Almost every product can be viewed as a package of component products: a pair of shoes, for example, as a package consisting of a left shoe and a right shoe; a man’s three-piece suit as a package consisting of a jacket, vest, and pants; a belt as a package consisting of a buckle and a strap. As shown by the last of these examples, it is possible to describe a product as a package of components even if the components are physically integrated at the point of sale to the consumer. Indeed, much of what is called “manufacturing” is the assembly, i.e., physical integration, of components, often components manufactured by other companies. The manufacturer of an airplane, for example, does not build the whole thing from scratch. Usually he will build just the airframe, consisting of the fuselage, wings, and tail, and he will buy the engine, the wheels, the radar and other electronic equipment and much else besides from other manufacturers and will then assemble the various components to create the finished aircraft. Very few products today are produced like a statue that is made by pouring molten bronze into a cast — the ultimate single product. But to hold therefore that every composite product is a tie-in, subject to the hostile scrutiny to which antitrust law still subjects tie-ins, would place industry under a vast antitrust cloud, and has been rejected. In Johnson v. Nationwide Industries, Inc., 715 F.2d 1233 (7th Cir.1983), for example, we held that a condominium and a contract for the provision of management services to the condominium owner were a single product, so that the owner could not complain, at least under antitrust law, that the developer who had sold him the condominium had forced him as a condition of being allowed to purchase it to agree to buy the developer’s management services as well. See also Foster v. Maryland State Savings & Loan Ass’n, 590 F.2d 928, 932-33 (D.C.Cir. 1978).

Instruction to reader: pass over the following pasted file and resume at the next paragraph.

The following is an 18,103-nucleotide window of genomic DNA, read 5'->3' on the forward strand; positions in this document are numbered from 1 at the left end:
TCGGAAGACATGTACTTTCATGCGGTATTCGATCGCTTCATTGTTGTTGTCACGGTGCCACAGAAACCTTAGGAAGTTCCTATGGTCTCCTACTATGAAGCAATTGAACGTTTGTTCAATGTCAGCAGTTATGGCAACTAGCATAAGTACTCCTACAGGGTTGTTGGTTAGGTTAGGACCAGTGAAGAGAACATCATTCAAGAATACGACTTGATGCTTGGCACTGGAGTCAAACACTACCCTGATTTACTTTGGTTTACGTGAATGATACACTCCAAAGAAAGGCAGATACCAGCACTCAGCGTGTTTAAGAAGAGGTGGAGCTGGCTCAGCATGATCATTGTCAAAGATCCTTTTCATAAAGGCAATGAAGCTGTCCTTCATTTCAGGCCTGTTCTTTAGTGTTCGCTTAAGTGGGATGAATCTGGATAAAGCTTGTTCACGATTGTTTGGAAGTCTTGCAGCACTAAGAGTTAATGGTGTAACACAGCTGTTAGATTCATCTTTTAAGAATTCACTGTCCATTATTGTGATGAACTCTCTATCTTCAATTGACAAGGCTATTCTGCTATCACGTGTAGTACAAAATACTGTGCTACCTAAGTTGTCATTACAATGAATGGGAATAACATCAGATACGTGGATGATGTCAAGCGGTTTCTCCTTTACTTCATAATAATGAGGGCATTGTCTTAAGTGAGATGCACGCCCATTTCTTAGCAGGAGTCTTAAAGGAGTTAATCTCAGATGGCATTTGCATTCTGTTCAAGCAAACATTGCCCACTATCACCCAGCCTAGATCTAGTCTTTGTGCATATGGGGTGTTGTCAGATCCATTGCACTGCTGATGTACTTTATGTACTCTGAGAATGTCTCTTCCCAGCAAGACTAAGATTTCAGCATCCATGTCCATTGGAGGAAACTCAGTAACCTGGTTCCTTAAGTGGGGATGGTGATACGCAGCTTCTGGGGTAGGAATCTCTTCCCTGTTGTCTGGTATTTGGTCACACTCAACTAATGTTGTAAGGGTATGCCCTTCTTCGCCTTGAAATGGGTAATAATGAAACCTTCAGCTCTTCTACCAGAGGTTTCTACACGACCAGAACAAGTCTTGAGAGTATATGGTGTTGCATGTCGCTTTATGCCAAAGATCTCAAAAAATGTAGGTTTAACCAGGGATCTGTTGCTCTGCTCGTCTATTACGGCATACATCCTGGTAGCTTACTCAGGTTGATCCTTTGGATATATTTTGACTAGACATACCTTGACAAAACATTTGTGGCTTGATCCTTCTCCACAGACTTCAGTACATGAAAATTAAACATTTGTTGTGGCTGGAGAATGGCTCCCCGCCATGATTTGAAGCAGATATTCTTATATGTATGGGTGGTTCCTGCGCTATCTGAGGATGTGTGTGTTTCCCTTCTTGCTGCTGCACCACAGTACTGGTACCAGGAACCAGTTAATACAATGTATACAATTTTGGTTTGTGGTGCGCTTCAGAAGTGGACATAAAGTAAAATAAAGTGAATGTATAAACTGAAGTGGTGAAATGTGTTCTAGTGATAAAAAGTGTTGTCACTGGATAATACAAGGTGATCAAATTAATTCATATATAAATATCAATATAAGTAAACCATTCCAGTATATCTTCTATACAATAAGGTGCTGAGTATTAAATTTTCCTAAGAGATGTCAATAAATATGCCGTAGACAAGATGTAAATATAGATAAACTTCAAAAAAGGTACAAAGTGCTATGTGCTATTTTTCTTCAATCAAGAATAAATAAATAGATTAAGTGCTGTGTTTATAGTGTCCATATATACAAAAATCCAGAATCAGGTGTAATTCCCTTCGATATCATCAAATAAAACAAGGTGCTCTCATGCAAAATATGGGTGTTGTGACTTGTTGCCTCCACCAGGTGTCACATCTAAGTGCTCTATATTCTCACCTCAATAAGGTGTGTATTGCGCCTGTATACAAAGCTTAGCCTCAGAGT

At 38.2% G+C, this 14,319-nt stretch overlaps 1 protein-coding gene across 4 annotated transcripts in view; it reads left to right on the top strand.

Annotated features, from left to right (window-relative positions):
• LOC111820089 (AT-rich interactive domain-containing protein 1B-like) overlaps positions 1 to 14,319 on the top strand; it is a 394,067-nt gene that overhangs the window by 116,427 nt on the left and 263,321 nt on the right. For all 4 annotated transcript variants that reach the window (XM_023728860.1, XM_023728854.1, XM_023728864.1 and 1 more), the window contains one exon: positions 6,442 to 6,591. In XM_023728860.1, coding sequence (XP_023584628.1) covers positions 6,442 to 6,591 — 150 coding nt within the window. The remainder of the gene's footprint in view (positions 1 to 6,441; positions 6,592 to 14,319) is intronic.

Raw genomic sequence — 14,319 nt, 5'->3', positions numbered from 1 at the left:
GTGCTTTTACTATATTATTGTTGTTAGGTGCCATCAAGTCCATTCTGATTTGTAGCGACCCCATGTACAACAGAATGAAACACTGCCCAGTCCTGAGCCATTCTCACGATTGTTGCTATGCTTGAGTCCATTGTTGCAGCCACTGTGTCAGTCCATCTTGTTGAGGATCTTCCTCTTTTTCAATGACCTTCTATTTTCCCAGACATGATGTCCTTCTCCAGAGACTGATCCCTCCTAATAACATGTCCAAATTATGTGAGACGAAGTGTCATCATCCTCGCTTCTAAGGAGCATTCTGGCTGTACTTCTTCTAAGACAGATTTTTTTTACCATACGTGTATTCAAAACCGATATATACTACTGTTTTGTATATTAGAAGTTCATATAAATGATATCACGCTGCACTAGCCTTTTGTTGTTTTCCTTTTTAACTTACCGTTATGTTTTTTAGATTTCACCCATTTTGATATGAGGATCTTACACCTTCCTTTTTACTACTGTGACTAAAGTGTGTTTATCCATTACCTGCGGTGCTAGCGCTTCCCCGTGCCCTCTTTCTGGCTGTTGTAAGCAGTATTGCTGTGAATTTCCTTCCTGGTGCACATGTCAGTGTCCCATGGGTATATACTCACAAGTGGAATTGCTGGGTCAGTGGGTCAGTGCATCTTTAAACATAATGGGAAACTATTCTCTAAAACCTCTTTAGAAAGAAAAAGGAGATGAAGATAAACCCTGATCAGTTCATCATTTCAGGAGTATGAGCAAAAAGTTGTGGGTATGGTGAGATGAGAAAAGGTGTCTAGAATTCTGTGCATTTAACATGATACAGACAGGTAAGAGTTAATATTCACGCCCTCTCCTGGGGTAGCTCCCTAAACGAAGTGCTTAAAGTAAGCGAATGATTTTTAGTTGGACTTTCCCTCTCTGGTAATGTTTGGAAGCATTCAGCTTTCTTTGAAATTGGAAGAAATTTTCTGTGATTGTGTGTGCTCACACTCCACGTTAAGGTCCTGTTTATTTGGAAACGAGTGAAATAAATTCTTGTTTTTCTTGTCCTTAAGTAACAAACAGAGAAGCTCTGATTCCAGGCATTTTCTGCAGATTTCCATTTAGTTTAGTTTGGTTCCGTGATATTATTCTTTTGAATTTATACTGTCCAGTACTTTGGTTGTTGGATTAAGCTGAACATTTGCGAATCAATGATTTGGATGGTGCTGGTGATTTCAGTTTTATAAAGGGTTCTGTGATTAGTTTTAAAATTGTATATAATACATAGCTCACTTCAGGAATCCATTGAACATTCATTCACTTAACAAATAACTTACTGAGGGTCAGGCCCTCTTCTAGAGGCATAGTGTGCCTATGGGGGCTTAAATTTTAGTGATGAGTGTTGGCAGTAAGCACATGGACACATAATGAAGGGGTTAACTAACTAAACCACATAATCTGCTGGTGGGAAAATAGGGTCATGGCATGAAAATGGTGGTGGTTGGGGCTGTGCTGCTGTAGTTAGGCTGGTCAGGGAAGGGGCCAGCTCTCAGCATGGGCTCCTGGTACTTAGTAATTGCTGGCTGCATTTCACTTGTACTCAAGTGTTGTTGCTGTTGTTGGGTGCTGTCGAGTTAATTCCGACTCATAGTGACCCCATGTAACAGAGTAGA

The problem is that there is no obvious way of deciding whether a product is a single product or an assemblage of components. The practice has been to classify a product as a single product if there are rather obvious economies of joint provision, as in the left-shoe-right-shoe example. See Principe v. McDonald’s Corp., 631 F.2d 303, 309-11 (4th Cir.1980); Sullivan, Handbook of the Law of Antitrust 449 (1977); Comment, A New Approach to the Legality of Franchising Tie-Ins, 129 U.Pa.L.Rev. 1267, 1293 (1981). Although this approach seems to take what would otherwise be a matter of defense and make its absence a threshold requirement of the offense, it does serve to screen out many silly cases. A different but related approach was taken recently in the Jefferson Parish case (decided after argument in our case), where the Supreme Court held that products are separate for tie-in purposes if there are separate markets for each product. See 104 S.Ct. at 1562-63. The link to the older view is that if there are not separate markets, this is evidence that the economies of joint provision are overwhelming.